I have an admission: I hate paper. From printouts of emails, to handwritten notes, I detest paper in almost all forms. It has become the trash and detritus of our daily life: credit/debit cards have nearly replaced paper money, but they leave behind the droppings of indecipherable receipts that we, as a society, are terrified to leave behind for fear that our entire identity will be stolen from that innocuous pizza payment. As we have moved to a digital world, complete with multifunction scanner/printers and both enormous hard drives and online storage, paper is simply a crutch to be finally snapped in favor of bits.
It looks like the New York Times is noticing. The article points out how a Google engineer has already eliminated paper from his family's life; I have been fighting this battle for nearly a decade. My weapons of choice? Visioneer's line of sheet-fed scanners and both CD burners as well as Moxy. I scan EVERYTHING: receipts, photos, notes, legal documents, even recipes, with just a flick of the wrist into the small slot behind my keyboard. In moments, the digital facsimile is written to my hard drive, for future archiving to CD and Moxy. PaperPort software not only scans a perfect copy, but also offers, if warranted, optical character recognition to make those static blocks of ink into digital, malleable, components. After the scan, straight to the shredder for erasure of identity theft risk.
Why do this, you ask? Many reasons. One, a catastrophic disaster. If your papers are stored in your house, what good will they do you in a fire? A fireproof safe? Uh, yeah, that's what you want to entrust your life to: a block of metal that you have now way of testing will survive, and your only recourse is a refund from the manufacturer? Oh, yes, IF you can find the receipt for it, that is.
Want more? Years ago, this country's revenue collection agency informed me they had doubts about my claims of income and expenses. They instructed me to provide proof. In one weekend, I was able to pull up every receipt, every pay stub, every scrap of evidence and set my printer a-churning to ship them undeniable evidence. In a week, the matter was amiably settled, thanks to my information.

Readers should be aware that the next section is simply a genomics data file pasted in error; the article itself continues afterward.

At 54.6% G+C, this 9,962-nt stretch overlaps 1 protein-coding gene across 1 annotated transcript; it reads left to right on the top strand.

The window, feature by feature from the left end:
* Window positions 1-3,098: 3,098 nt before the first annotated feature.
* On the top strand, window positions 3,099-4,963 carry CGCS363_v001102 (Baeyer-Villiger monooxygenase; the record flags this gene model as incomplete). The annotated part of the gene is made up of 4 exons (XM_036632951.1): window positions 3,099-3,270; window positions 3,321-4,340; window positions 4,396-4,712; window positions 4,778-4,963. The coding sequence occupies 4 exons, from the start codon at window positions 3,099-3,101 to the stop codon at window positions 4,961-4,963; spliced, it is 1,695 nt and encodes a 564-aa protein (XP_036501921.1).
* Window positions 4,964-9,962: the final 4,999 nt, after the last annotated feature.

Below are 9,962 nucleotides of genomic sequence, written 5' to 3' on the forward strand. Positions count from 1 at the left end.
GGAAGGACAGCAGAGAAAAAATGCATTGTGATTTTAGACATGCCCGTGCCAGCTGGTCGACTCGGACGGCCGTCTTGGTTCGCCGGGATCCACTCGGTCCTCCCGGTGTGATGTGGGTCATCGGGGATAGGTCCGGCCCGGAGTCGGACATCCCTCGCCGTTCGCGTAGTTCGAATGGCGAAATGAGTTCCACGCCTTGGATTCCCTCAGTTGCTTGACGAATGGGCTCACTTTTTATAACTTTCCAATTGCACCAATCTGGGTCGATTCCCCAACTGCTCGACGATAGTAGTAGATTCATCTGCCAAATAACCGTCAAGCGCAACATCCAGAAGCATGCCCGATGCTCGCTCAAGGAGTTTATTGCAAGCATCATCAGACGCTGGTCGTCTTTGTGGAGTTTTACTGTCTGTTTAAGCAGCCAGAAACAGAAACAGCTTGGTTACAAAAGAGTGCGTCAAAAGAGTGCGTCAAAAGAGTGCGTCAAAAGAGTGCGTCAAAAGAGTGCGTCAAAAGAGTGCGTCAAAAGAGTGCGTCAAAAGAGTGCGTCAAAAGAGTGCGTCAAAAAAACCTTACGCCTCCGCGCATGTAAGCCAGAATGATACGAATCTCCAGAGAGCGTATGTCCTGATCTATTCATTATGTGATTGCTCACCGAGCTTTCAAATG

I'm clearly not the only one here. Starbucks now asks if you want a receipt when you pay by card. Banks and credit card companies push the "benefits" of paperless statements (though, since it's a cost reduction for them, I think they might be better served by offering an incentive). I bought a house by doing a stock transaction via a cell phone's mobile data connection, and executed the paperwork all with a digital signature: not a single actual piece of paper until we refinanced.
The article points one one downside: power consumption. It fails to point out the other: paper is a renewable resource. The more we use, the more trees are planted, the more global warming is fought. Notice I didn't say recyclable; Penn & Teller made a very eloquent and thought provoking piece on why paper recycling is horrible for the environment, and greater paper use is actually a far better alternative. See for yourself (warning: language may be offensive, and it's 29 minutes long):
With the advent of the Kindle, Amazon is trying to produce a watershed digital moment for one of the biggest paper consumers: books and magazines. Direct marketing has already found e-mail far more effective than traditional mail. And note taking? Laptops and smartphones are already de rigueur in the classroom and boardroom, making those 8 1/2" x 11" pads look like a quaint relic. Our offices already make the offices of just 10 years ago look like they came from an episode of Mad Men.
It's time to free ourselves of the paper handcuffs. We no longer consider etching on a wax tablet, or chiseling out our thoughts in stone, or capturing a moment in oil and canvas. Let's throw off this last, pervasive vestige of our past and finally embrace the world of tomorrow, today.